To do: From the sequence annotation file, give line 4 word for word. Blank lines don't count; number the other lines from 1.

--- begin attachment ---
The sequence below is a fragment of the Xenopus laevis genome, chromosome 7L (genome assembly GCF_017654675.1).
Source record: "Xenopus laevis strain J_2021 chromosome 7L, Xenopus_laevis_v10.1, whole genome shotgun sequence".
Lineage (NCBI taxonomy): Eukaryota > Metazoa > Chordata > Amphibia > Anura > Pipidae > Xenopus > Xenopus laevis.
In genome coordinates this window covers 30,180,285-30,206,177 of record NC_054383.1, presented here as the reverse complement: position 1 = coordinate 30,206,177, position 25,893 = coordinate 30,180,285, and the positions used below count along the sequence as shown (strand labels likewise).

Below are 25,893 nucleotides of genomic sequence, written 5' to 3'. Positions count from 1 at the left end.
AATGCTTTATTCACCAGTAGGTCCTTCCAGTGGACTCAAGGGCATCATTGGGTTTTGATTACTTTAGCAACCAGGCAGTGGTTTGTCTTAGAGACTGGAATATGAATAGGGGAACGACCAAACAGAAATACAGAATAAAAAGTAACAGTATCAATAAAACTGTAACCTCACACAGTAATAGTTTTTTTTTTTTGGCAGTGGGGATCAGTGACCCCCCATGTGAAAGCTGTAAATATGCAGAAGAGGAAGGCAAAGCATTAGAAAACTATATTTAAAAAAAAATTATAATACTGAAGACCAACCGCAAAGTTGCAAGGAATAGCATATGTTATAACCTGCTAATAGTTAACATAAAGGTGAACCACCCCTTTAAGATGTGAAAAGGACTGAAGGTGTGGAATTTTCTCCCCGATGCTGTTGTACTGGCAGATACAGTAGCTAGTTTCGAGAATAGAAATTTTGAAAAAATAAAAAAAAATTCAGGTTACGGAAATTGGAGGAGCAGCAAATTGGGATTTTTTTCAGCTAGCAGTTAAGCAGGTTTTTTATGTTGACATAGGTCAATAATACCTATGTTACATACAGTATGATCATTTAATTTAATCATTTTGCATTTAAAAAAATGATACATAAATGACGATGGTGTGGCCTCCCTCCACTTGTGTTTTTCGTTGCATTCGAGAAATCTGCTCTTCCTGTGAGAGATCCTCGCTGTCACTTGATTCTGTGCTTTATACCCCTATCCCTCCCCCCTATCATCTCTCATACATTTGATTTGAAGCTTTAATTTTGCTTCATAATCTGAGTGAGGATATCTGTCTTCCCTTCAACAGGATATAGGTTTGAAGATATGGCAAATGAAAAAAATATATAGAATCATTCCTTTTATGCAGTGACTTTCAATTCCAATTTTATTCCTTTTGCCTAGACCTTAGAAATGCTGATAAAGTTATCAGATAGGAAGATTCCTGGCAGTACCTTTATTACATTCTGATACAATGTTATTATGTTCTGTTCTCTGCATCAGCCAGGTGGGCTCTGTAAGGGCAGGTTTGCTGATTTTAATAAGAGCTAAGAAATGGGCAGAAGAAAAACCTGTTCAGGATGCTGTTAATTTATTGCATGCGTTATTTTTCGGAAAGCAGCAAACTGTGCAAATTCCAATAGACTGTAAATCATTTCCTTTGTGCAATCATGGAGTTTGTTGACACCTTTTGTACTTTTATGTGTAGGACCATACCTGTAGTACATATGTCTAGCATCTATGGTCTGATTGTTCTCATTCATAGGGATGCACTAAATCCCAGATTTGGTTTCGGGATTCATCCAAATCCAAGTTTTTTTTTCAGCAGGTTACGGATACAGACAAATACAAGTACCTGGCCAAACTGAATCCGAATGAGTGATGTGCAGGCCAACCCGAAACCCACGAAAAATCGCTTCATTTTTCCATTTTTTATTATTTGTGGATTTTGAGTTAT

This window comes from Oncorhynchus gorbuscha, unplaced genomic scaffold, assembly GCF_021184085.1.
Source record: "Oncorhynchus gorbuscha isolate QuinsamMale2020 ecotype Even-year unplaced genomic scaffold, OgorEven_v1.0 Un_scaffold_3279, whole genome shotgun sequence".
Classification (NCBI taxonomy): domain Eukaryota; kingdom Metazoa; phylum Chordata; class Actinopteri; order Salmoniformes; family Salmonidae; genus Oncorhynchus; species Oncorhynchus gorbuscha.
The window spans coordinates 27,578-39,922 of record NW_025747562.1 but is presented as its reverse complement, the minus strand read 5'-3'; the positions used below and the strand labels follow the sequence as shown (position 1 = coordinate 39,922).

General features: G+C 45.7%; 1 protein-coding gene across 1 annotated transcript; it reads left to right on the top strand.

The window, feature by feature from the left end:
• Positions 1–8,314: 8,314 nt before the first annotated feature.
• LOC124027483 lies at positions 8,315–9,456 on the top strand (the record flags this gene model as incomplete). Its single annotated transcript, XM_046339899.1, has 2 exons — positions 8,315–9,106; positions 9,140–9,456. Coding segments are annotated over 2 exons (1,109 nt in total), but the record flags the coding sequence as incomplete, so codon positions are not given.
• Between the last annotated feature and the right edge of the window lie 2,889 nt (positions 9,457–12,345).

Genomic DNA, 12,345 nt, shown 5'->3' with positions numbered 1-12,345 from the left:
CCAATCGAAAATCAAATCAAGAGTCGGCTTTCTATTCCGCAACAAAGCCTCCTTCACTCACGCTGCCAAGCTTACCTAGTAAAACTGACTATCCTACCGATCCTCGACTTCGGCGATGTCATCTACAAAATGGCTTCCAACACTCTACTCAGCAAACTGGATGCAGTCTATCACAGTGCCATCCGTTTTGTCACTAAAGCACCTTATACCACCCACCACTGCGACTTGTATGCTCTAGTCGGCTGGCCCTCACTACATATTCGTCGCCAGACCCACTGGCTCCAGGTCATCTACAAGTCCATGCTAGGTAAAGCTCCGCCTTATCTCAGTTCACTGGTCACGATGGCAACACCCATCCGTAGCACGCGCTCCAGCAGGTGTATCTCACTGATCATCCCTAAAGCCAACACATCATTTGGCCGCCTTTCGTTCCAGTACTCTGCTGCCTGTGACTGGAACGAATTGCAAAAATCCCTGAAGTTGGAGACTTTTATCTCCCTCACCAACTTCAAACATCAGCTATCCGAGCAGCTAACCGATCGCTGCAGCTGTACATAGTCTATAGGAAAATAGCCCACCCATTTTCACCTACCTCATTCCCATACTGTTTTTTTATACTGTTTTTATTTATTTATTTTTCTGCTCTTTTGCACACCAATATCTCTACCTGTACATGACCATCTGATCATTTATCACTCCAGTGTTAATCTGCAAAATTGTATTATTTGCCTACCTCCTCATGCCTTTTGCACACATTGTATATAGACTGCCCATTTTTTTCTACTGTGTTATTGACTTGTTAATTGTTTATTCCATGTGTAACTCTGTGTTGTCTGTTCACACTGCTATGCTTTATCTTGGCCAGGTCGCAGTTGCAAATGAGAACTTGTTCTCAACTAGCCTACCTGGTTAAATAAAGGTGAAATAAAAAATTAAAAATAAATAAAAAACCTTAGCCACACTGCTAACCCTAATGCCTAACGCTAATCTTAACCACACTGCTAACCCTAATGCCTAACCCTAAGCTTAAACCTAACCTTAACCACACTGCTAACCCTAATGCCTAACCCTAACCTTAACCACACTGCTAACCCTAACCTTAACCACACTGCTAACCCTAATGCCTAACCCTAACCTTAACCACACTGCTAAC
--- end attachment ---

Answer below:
In genome coordinates this window covers 30,180,285-30,206,177 of record NC_054383.1, presented here as the reverse complement: position 1 = coordinate 30,206,177, position 25,893 = coordinate 30,180,285, and the positions used below count along the sequence as shown (strand labels likewise).